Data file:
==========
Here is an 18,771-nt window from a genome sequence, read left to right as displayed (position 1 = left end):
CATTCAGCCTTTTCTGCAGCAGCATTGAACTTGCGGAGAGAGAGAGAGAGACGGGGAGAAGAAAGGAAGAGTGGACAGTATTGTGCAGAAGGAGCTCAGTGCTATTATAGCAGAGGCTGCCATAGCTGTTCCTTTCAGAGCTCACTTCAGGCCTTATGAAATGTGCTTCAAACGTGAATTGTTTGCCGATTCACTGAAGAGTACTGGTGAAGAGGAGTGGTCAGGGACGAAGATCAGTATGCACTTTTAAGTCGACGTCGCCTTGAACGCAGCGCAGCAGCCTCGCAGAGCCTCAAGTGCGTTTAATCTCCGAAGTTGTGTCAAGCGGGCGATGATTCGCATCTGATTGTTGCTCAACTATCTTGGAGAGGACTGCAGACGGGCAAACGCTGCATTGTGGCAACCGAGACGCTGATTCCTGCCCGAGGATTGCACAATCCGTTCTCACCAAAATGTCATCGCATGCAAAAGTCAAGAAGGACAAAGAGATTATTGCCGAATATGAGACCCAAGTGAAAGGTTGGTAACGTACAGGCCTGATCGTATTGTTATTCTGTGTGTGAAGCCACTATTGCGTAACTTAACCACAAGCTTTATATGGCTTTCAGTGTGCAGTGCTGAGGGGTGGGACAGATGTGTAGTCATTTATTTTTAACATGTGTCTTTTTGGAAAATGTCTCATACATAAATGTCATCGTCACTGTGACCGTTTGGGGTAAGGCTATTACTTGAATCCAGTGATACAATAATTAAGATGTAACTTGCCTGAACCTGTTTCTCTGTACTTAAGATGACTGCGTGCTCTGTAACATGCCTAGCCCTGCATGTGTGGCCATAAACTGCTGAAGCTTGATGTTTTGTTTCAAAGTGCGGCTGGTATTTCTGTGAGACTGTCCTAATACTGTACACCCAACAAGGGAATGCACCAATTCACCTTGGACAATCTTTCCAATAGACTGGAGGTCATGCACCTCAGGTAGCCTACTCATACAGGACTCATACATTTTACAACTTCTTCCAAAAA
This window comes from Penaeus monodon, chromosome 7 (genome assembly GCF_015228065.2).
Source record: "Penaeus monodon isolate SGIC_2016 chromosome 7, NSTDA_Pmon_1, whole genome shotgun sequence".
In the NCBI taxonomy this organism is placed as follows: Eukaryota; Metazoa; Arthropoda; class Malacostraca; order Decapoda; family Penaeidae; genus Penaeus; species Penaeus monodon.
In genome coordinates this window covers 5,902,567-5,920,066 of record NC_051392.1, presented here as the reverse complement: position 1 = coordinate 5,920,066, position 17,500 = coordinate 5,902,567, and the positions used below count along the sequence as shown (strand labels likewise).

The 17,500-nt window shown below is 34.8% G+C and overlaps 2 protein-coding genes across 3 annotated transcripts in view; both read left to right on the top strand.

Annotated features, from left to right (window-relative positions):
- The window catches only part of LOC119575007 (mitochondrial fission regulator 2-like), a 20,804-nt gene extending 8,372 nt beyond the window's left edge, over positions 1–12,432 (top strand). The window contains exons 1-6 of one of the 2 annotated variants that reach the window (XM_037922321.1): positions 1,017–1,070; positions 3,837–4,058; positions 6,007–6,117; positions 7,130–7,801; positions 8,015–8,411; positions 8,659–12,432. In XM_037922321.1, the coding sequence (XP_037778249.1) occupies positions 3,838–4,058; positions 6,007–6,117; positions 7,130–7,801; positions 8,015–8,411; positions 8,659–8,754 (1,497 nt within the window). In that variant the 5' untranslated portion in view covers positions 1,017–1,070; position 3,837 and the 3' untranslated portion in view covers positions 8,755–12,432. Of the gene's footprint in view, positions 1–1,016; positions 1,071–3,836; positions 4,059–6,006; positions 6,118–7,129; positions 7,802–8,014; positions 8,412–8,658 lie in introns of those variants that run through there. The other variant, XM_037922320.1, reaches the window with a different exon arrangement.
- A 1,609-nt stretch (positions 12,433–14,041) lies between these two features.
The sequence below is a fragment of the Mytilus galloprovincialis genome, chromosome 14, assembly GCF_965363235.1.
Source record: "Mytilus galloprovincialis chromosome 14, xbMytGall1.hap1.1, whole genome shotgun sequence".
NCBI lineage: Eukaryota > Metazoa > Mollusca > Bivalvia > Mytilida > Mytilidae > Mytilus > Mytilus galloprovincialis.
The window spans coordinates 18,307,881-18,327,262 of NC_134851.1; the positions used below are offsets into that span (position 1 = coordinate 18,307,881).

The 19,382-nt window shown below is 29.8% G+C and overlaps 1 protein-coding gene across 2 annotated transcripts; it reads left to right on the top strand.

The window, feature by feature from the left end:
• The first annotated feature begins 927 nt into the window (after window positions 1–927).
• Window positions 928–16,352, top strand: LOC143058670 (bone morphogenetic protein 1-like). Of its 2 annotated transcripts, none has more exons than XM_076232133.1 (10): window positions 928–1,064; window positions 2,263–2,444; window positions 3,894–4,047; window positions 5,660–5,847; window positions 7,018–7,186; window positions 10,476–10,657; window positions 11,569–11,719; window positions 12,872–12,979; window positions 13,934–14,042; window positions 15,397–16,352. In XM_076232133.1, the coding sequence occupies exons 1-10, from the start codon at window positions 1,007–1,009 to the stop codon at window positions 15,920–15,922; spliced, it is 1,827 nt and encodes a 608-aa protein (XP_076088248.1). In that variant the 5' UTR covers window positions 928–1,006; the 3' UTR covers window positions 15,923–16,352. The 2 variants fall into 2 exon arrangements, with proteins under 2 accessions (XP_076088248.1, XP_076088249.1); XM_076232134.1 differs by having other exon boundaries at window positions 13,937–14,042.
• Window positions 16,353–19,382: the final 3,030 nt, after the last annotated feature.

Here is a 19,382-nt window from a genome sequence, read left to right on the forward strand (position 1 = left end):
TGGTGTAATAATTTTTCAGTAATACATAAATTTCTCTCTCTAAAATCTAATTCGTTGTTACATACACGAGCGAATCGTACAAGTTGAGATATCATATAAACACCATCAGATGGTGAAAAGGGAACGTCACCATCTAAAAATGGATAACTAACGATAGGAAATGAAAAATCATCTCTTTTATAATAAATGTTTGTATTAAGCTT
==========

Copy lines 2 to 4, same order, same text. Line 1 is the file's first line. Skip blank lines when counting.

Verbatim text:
CATTCAGCCTTTTCTGCAGCAGCATTGAACTTGCGGAGAGAGAGAGAGAGACGGGGAGAAGAAAGGAAGAGTGGACAGTATTGTGCAGAAGGAGCTCAGTGCTATTATAGCAGAGGCTGCCATAGCTGTTCCTTTCAGAGCTCACTTCAGGCCTTATGAAATGTGCTTCAAACGTGAATTGTTTGCCGATTCACTGAAGAGTACTGGTGAAGAGGAGTGGTCAGGGACGAAGATCAGTATGCACTTTTAAGTCGACGTCGCCTTGAACGCAGCGCAGCAGCCTCGCAGAGCCTCAAGTGCGTTTAATCTCCGAAGTTGTGTCAAGCGGGCGATGATTCGCATCTGATTGTTGCTCAACTATCTTGGAGAGGACTGCAGACGGGCAAACGCTGCATTGTGGCAACCGAGACGCTGATTCCTGCCCGAGGATTGCACAATCCGTTCTCACCAAAATGTCATCGCATGCAAAAGTCAAGAAGGACAAAGAGATTATTGCCGAATATGAGACCCAAGTGAAAGGTTGGTAACGTACAGGCCTGATCGTATTGTTATTCTGTGTGTGAAGCCACTATTGCGTAACTTAACCACAAGCTTTATATGGCTTTCAGTGTGCAGTGCTGAGGGGTGGGACAGATGTGTAGTCATTTATTTTTAACATGTGTCTTTTTGGAAAATGTCTCATACATAAATGTCATCGTCACTGTGACCGTTTGGGGTAAGGCTATTACTTGAATCCAGTGATACAATAATTAAGATGTAACTTGCCTGAACCTGTTTCTCTGTACTTAAGATGACTGCGTGCTCTGTAACATGCCTAGCCCTGCATGTGTGGCCATAAACTGCTGAAGCTTGATGTTTTGTTTCAAAGTGCGGCTGGTATTTCTGTGAGACTGTCCTAATACTGTACACCCAACAAGGGAATGCACCAATTCACCTTGGACAATCTTTCCAATAGACTGGAGGTCATGCACCTCAGGTAGCCTACTCATACAGGACTCATACATTTTACAACTTCTTCCAAAAA
This window comes from Penaeus monodon, chromosome 7 (genome assembly GCF_015228065.2).
Source record: "Penaeus monodon isolate SGIC_2016 chromosome 7, NSTDA_Pmon_1, whole genome shotgun sequence".